PubMed | UK National Institute of Agricultural Botany, Institute du Vegetal, French National Institute for Agricultural Research and University Paris - Sud
Type: Journal Article | Journal: Genetics | Year: 2015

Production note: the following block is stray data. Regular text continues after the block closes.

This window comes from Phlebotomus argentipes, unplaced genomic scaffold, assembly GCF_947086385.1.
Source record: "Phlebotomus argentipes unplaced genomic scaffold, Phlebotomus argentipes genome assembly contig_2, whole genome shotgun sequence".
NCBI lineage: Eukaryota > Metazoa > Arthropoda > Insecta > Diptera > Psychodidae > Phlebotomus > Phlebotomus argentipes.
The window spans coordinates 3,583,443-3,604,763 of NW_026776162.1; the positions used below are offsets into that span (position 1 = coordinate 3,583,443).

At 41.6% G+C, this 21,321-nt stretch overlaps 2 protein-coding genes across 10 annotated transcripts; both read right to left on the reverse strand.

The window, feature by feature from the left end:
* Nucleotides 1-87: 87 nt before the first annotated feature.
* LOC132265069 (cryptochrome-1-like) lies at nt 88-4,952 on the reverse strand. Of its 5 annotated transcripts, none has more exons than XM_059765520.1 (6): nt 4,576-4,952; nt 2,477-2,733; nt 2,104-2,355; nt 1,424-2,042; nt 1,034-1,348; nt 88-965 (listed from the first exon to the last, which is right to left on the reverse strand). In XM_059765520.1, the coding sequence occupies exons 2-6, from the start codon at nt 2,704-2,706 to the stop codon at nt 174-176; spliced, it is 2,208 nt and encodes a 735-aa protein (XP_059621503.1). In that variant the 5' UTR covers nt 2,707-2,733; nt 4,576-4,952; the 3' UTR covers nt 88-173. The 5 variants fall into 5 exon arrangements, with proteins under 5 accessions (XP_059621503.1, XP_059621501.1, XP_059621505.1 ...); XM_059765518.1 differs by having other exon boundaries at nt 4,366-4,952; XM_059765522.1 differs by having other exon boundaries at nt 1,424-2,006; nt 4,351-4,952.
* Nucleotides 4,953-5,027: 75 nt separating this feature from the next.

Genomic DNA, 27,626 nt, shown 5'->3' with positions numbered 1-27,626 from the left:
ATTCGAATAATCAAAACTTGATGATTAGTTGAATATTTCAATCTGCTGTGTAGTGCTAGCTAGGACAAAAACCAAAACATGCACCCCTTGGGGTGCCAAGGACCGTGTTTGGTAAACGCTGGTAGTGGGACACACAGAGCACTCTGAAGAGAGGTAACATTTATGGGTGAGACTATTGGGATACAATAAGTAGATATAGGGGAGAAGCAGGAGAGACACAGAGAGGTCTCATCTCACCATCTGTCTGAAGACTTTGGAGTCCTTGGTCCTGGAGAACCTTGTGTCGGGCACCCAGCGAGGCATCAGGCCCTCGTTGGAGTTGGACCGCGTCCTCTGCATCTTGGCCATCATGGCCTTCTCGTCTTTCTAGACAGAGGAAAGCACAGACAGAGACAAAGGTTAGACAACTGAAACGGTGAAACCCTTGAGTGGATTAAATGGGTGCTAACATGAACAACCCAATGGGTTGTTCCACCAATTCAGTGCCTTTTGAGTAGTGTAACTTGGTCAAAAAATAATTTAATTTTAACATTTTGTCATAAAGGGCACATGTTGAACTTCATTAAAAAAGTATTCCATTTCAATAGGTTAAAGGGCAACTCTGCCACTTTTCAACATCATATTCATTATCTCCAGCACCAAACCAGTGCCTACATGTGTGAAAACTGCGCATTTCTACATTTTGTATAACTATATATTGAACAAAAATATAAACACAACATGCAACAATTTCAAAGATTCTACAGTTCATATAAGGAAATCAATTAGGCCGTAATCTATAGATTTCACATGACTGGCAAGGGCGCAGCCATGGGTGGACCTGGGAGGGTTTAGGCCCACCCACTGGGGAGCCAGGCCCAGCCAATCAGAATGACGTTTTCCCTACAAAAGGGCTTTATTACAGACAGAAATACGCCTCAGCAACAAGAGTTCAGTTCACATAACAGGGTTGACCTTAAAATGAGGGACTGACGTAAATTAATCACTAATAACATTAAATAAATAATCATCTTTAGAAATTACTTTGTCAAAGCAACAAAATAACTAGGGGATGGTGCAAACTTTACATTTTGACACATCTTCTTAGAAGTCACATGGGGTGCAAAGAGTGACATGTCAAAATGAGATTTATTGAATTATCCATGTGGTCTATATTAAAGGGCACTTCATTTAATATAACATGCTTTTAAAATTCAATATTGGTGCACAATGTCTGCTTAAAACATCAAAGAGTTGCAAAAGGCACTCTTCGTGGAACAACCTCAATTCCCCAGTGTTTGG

Multiparental populations are innovative tools for fine mapping large numbers of loci. Here we explored the application of a wheat Multiparent Advanced Generation Inter-Cross (MAGIC) population for QTL mapping. This population was created by 12 generations of free recombination among 60 founder lines, following modification of the mating system from strict selfing to strict outcrossing using the ms1b nuclear male sterility gene. Available parents and a subset of 380 SSD lines of the resulting MAGIC population were phenotyped for earliness and genotyped with the 9K i-Select SNP array and additional markers in candidate genes controlling heading date. We demonstrated that 12 generations of strict outcrossing rapidly and drastically reduced linkage disequilibrium to very low levels even at short map distances and also greatly reduced the population structure exhibited among the parents. We developed a Bayesian method, based on allelic frequency, to estimate the contribution of each parent in the evolved population. To detect loci under selection and estimate selective pressure, we also developed a new method comparing shifts in allelic frequency between the initial and the evolved populations due to both selection and genetic drift with expectations under drift only. This evolutionary approach allowed us to identify 26 genomic areas under selection. Using association tests between flowering time and polymorphisms, 6 of these genomic areas appeared to carry flowering time QTL, 1 of which corresponds to Ppd-D1, a major gene involved in the photoperiod sensitivity. Frequency shifts at 4 of 6 areas were consistent with earlier flowering of the evolved population relative to the initial population. The use of this new outcrossing wheat population, mixing numerous initial parental lines through multiple generations of panmixia, is discussed in terms of power to detect genes under selection and association mapping. Furthermore we provide new statistical methods for use in future analyses of multiparental populations.